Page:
In addition, our results revealed the acute infection patients had a tendency in disorder cellular immunity. Our previous studies [22, 23] also showed VTE patients had association with compromised cellular immunity. These findings suggest acute infection patients with compromised cellular immunity have an increased risk for VTE. A weakened immune system could be the basic condition of VTE occurrence. When immune system cannot timely and effectively remove intravenous antigen of heterotypic cells, platelets and white blood cells activated and bound to fibrinogens to form the biofilter-like grid structure of thrombi in which red blood cells filled, forming red thrombi. The disease process was from the body's defense to venous thrombosis. We speculates that in immunocompromised conditions, intravenous cytokines or toxins may activate β subunit configuration change, combine with ligand--fibrinogen. Chemokines attract neutrophils and monocytes to participate in the local inflammatory response. Further research on precise mechanisms need to be done.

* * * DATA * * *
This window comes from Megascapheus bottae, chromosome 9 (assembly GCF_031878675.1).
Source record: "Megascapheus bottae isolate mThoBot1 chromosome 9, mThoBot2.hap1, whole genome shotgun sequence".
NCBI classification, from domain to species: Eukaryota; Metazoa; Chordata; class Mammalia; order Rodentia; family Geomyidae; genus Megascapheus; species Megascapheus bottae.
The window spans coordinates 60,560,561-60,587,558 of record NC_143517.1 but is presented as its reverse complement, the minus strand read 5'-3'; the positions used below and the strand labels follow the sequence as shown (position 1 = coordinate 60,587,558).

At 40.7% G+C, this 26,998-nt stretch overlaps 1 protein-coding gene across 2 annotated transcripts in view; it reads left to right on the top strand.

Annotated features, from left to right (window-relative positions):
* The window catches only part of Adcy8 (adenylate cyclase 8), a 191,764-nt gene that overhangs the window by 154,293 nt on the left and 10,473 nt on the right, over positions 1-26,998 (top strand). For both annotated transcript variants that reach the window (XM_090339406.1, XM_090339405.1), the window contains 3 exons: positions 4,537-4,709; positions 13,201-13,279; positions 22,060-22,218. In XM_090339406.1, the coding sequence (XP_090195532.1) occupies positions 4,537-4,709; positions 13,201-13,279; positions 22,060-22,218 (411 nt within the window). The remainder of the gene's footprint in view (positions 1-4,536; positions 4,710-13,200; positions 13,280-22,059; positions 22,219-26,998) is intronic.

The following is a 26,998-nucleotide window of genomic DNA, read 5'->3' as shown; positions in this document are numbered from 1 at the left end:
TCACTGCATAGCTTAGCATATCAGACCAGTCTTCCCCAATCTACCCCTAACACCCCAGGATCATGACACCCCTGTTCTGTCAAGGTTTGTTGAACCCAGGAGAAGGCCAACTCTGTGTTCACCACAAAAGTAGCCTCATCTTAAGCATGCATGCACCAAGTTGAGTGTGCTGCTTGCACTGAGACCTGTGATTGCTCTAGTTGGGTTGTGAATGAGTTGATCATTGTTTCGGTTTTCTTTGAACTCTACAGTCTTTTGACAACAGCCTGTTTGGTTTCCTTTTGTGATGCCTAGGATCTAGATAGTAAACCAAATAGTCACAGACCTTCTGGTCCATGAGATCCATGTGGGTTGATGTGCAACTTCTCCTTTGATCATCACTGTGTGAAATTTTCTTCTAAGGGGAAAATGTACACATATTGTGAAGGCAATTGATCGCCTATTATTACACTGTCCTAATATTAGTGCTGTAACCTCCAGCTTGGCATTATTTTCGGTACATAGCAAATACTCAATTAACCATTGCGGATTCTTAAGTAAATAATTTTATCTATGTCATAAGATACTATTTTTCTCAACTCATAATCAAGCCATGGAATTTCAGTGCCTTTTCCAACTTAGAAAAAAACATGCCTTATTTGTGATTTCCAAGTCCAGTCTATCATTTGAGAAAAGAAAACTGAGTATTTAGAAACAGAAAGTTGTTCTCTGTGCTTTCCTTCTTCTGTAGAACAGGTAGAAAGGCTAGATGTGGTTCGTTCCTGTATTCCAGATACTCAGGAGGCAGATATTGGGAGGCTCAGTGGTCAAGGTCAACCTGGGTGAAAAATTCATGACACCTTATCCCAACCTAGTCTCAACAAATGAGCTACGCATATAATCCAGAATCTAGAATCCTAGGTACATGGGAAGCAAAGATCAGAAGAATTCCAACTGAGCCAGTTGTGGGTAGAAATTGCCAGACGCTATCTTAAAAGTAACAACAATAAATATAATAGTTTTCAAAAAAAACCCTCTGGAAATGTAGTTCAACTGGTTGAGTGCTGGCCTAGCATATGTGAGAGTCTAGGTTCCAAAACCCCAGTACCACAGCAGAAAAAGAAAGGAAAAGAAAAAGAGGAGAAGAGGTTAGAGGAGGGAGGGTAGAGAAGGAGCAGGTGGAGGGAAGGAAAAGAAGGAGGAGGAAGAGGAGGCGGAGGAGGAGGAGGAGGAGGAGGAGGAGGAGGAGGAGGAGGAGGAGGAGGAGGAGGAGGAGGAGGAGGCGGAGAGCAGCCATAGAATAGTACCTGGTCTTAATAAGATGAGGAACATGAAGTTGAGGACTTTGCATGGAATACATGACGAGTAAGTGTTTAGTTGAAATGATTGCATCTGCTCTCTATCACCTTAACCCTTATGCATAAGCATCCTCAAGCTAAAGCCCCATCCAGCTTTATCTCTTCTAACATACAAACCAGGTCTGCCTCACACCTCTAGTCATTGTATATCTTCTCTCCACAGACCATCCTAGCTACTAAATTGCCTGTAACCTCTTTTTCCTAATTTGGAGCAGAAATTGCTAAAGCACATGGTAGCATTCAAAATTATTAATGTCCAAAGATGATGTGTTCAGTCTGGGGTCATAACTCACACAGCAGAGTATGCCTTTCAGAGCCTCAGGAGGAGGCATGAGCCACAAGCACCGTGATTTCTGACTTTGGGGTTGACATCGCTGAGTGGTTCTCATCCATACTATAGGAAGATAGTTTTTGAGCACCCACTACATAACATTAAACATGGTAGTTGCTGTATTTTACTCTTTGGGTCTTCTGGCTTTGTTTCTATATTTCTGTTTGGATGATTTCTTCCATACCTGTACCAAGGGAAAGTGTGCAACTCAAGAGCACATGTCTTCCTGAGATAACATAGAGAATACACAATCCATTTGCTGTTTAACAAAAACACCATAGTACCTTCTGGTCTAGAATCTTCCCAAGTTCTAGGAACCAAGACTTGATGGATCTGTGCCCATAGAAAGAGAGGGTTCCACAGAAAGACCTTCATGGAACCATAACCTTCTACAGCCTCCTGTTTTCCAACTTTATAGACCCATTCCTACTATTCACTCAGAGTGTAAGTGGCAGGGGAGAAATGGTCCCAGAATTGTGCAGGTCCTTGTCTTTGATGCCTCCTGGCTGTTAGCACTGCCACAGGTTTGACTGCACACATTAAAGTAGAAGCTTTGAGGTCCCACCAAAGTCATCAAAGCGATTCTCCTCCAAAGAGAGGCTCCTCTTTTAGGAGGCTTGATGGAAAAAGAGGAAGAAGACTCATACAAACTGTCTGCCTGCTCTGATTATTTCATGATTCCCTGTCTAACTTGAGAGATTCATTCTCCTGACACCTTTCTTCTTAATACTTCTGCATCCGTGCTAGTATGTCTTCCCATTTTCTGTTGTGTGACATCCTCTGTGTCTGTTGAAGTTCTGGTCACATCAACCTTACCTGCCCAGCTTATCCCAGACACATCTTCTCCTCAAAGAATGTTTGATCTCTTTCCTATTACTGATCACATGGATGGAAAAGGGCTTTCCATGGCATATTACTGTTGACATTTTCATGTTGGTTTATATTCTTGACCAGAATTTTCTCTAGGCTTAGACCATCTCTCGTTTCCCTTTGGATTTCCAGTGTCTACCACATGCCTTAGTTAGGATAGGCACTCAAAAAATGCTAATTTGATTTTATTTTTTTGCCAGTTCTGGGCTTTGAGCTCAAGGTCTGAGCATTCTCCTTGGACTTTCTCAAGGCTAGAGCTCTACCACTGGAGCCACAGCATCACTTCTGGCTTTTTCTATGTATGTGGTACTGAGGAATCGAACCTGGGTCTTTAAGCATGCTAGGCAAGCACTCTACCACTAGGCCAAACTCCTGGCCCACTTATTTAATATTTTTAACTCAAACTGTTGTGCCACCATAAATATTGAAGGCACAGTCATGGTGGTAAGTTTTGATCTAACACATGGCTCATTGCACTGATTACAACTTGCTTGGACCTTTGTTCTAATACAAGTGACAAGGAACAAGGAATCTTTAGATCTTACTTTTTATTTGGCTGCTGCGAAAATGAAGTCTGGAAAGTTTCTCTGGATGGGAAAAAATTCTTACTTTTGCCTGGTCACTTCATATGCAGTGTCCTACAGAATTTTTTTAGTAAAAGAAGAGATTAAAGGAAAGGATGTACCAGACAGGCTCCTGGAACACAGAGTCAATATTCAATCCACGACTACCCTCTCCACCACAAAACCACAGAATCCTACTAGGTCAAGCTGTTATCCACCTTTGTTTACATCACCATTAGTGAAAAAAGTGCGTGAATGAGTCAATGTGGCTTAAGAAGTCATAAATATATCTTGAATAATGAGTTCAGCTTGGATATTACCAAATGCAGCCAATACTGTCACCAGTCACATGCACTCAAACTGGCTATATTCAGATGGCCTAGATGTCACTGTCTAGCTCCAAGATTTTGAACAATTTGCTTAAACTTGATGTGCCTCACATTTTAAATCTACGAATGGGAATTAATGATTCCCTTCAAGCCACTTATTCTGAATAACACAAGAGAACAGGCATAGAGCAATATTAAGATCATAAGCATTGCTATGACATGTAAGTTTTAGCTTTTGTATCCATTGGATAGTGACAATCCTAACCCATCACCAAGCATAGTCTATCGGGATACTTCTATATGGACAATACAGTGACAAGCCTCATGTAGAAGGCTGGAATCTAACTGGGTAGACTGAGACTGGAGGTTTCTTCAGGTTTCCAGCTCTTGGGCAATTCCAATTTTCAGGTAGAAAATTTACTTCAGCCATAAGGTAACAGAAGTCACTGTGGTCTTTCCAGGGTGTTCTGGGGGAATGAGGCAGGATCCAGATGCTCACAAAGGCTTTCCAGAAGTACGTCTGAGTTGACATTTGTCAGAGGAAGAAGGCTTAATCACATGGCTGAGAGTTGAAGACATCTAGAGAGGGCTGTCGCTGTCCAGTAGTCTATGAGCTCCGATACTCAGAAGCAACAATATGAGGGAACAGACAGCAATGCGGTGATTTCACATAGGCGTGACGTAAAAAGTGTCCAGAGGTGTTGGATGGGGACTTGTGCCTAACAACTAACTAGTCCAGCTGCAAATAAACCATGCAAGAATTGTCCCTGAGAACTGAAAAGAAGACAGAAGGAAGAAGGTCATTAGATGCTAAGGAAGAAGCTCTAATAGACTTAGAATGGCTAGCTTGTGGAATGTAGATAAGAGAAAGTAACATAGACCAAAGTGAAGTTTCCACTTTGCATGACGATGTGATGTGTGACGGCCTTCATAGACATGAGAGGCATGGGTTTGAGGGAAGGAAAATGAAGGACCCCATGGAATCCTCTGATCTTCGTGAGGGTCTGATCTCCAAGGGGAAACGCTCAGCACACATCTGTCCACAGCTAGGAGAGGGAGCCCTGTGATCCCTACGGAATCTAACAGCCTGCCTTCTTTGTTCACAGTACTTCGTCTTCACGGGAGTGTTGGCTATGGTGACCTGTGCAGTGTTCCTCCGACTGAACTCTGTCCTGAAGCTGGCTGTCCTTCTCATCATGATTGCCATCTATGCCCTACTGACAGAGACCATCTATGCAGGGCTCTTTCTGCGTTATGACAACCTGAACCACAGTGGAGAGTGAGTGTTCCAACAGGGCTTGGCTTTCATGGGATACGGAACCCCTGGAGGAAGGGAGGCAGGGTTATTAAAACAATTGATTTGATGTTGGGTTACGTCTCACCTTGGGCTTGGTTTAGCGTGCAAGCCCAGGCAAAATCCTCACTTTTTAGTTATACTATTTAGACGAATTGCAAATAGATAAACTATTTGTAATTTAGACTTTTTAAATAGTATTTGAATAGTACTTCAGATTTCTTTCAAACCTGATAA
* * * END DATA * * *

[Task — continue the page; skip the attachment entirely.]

A limitation of our study is that our sample size is relatively small. In all patients with acute infection, respiratory tract infection accounts for most cases. While patients with urinary tract infection and skin infection were less included in the group, we couldn't find significant differences between these two kinds of infection and controls. Another limitation of this study is that we haven't got microbial verification in all patients with infection, since there were studies showed that Gram-positive bacteria including S. aureus may have an exceptionally high propensity for inducing thrombosis [24, 25]. A study includes a large sample size and microbiological verification of infection should be done in future to further validate our conclusion.

Acknowledgements

The study was granted by “12th Five-year” National Science & Technology Supporting Program (2011BAI11B16).

Conflict of interest

None.

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Author contact

Corresponding address Corresponding author: Lemin Wang, Department of Cardiology, Tongji Hospital, Tongji University, No 389 Xincun Road, Shanghai 200065, China, Tel: +8666111329; Email: wangleminedu.cn


Received 2015-2-11
Accepted 2015-7-7
Published 2015-7-25